In general, the findings of the P.R.R.I. study suggest that outside the South, Democrats should be able to make significant inroads among working-class whites – and, in fact, they have. In 2008, when Obama was losing nationally by 18 points among noncollege whites, in Michigan he carried these voters 52-46; in Illinois, 53-46; and in Connecticut, 51-47.

There remains another huge stumbling block to Democrats winning these white votes–race:

The P.R.R.I. study did point to one Democratic stumbling block: affirmative action and “reverse discrimination.”

Three out of five working-class whites believe “that discrimination against whites has become as big a problem as discrimination against blacks and other minorities.” This view is strongest in the South, at 69 percent, but it is the majority conviction of working-class whites in all regions of the country, where it is never lower than 55 percent.

In another key measure of white working-class racial resentment, the P.R.R.I. survey found that by a margin of three percentage points, the white working class agreed “that the government has paid too much attention to the problems of minorities.” White noncollege voters were split down the middle on this issue in the Northeast and Midwest. In the South, 58 percent agreed.

Thirty years ago, in the aftermath of the 1984 presidential election in which Ronald Reagan crushed Walter Mondale, Democrats were deeply alarmed over the defection of blue-collar voters.

Stan Greenberg, the Democratic pollster, conducted focus groups in 1985 in the white working-class suburbs of Detroit and found that “these white Democratic defectors express a profound distaste for blacks, a sentiment that pervades almost everything they think about government and politics.”

The perception of reverse discrimination was an even more acute source of anger: “The special status of blacks is perceived by almost all these individuals as a serious obstacle to their personal advancement. Indeed, discrimination against whites has become a well-assimilated and ready explanation for their status, vulnerability and failures.”

A separate study that year, financed by the Democratic National Committee, found that white working-class voters were convinced that “the Democratic Party has not stood with them as they moved from the working to the middle class. They have a whole set of middle-class economic problems today, and their party is not helping them. Instead, it is helping the blacks, Hispanics and the poor. They feel betrayed.”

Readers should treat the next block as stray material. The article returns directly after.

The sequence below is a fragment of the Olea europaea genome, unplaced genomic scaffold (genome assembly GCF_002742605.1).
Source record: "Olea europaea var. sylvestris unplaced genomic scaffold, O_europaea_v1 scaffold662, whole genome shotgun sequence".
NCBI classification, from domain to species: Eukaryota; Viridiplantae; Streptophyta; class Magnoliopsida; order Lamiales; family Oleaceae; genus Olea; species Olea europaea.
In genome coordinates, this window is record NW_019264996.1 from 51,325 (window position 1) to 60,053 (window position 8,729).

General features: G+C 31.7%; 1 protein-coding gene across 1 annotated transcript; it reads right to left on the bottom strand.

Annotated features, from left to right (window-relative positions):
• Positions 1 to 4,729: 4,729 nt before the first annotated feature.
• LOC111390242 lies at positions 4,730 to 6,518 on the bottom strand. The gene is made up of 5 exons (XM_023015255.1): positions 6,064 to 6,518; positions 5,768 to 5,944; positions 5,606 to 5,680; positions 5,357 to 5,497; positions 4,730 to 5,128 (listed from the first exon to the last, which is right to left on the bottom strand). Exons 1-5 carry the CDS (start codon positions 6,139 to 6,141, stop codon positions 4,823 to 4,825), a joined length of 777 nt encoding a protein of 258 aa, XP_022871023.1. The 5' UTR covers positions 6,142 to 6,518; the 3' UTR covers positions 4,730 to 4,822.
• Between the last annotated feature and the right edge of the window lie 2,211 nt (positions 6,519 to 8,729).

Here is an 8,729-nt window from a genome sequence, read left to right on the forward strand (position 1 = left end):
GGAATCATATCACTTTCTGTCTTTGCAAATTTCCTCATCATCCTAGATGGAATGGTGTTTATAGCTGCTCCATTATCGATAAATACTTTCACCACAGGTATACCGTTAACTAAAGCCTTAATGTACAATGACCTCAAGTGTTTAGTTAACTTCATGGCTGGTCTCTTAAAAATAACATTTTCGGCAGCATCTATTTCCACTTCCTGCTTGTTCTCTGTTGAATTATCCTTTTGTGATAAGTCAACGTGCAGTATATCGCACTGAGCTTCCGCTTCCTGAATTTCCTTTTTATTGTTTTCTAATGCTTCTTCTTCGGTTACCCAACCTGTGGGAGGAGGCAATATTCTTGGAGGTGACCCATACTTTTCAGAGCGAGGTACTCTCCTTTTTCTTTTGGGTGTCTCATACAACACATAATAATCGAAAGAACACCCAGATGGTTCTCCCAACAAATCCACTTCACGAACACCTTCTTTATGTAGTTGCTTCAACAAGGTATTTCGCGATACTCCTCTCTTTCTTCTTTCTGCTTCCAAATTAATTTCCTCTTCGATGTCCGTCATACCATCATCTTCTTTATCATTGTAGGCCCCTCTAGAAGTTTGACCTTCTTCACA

While these attitudes are stronger in the south, I fear that Democrats will continue to face serious obstacles to attracting white low-information voters in other regions. That does not mean I disagree with Democratic attempts to  try to pick up votes. There are white working class voters who are less conservative and less motivated by race than those in the south and some might be convinced to vote more along economic interests. Even if Democrats continue to win a minority of these voters, increasing their share could still add to Democratic margins.

This strategy has also begun to backfire against Republicans nationally. The realization that Republicans have based their electoral strategy to such a considerable degree on stroking racial fears has been one reason why they have been so unsuccessful in obtaining Jewish votes, and why Republican use of racial fears on immigration issues is hurting their long term prospects due to the loss of Latino voters.

Among other measures, Democrats have attempted to improve the economic conditions of millions of workers by pushing for an increase in the minimum wage. Now Obama has escalated this with an executive order which will provide overtime pay to millions of Americans who have been denied this:

President Obama this week will seek to force American businesses to pay more overtime to millions of workers, the latest move by his administration to confront corporations that have had soaring profits even as wages have stagnated.

On Thursday, the president will direct the Labor Department to revamp its regulations to require overtime pay for several million additional fast-food managers, loan officers, computer technicians and others whom many businesses currently classify as “executive or professional” employees to avoid paying them overtime, according to White House officials briefed on the announcement.